We are in the thick of the holiday season, and the obsessive compulsion to shop-shop-shop is upon many of us. I admit, it’s been getting to me despite my commitment to stay away from the malls this year. It was as I was getting my gym bag out of my car today that I realized how overwhelmed I’ve become with the holidays: I had been planning to buy my brother-in-law a gift this week, yet there sitting beside my bag was something I’d put aside just for him. I think the constant barrage of advertisements was finally getting to me, and I found myself getting swept up in the shopping spirit. Well, no more. Let me show you some ways we’re having a more ethical, eco-friendly, frugal, and meaningful Christmas.
WRAP IT UP:
In the USA alone, it’s estimated that holiday gift wrapping contributes 4 million tons of garbage to the landfills. Crazy, right? Yet we’re all going to contribute, for two reasons:
1. It’s cheaper than a lot of the clever DIY wrapping out there, using fabrics, etc.
2. We’re novelty junkies, and we think each present has to be wrapped in a unique, thematic piece of paper.
My solution: brown paper packages, tied up with string. These are a few of my favourite things. You can get a roll of brown parcel paper at your local box store. Wrap all your presents in this simple paper, then go old-school and tie it with old fashioned twine. Or, if you want a splash more pizazz, get a few rolls of different ribbons and tie up those packages with a bit of festive colour. The best part? These rolls of paper are pretty huge, so you can keep the leftovers and use it year-round for all your gift-giving needs. Too plain for you? Make a potato stamp (easy tutorial here) and stamp for the specific holiday; or buy a cute rubber stamp set and stamp the paper. It takes only a moment of extra time, and it will actually look more suave than the usual whacky-coloured paper.
Project: Priceless (our family of blogs) is very pro-local buying. So is UsedEverywhere! Whether the gifts you’re looking for can be bought off your local Used site, or if you need something fresh from the manufacturer, buying local is easy. There’s a few ways to do this:
Handmade locally in Ottawa, posted on UsedOttawa.com
1. Schedule yourself with 3-4 major craft shows during the season; bring your gift list, and you’ll find something for everyone. Having troubles with manly gift ideas? Remember that culinary crafters offer a range of BBQ-specific meat rubs and sauces. Some artisans craft wonderful wood statues, ceramics, or even cufflinks.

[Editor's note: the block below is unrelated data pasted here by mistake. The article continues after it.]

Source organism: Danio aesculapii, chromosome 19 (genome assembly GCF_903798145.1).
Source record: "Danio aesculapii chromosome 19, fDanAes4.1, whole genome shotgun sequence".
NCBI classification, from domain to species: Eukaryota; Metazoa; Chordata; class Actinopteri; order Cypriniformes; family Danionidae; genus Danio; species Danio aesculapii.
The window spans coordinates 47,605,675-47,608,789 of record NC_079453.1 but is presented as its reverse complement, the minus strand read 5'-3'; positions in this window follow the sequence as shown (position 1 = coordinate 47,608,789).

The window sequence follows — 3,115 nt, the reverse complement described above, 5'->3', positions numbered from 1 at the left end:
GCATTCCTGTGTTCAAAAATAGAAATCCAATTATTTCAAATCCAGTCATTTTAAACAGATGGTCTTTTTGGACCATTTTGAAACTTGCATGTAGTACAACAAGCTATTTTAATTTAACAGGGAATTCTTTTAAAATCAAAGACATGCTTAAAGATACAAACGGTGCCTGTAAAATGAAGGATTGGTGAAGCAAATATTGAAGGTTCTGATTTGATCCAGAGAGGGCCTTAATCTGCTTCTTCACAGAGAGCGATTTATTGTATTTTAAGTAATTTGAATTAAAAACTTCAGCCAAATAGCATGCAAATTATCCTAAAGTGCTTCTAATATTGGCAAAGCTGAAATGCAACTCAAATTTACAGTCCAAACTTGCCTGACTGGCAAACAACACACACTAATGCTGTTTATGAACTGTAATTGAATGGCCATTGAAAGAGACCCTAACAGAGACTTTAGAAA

2. Choose a locally-owned shop and buy ALL your gifts there…or at least as many as you can. It’s actually pretty fun, and if you meet the owner, you’ll get to see what a happy impact you can have on them with your relatively large bulk purchase. If that’s too difficult, choose a couple local vendors to support. Hint: a local shop that carries various local brands may be an easier first attempt at this, rather than, say, one shop that makes only cat sweaters.
Yup, I said it. Re-gift things. Tacky? Not as tacky as holding onto gifts for a couple years ‘til you finally get the nerve up to toss ‘em in the trash. Why not re-gift, say, that set of cupcake-scented body products if you’re allergic to perfumes? If you have a sweets-lovin’ person on your list who’ll squeal with joy over the set, it seems only right to pass it along. Re-gifting, in my eyes, is only tacky if you’re not trying to match the person with the present. Our culture is obsessed with the idea that everything has to be new from the store. Ask yourself why you believe that, and if it really jives with your eco-viewpoint.
MAKE IT WITH YOUR HANDS.
In a nutshell: you can make something. And if you’re not crafty, handy, or coordinated: think smart, not hard. You have a best friend? Get a really pretty cigar box (available at cigar shops for $10 or less) and fill it with photos of the two of you. Try the same idea, but with recipes. Get tee-shirt transfer paper and print off your kid’s favourite superhero, then iron it onto a hoodie. Assemble a ‘Guy’s Night In’ package, complete with (locally brewed) beverages, popcorn, pretzels, a magazine, and a DVD, all tucked creatively into a milk crate or toolbox. You may have found some handmade snacks at the craft show to include!
IN SHORT: THINK SMART, NOT HARD.
The average Canadian is spending over $600 this year on Christmas gifts, and we produce 25% more waste during the holiday season through all this gift-giving. For your budget, your planet, or your desire to get creative, ‘tis the season to try something new! Once you conquer the notion that ‘expensive, elaborate, and over-packaged is best’, you’ll find a whole new world of gift-giving opens up to you..and best of all, you’ll find people notice the extra effort and will treasure your gifts for longer! Give it a try; I’m certain you’re gonna love it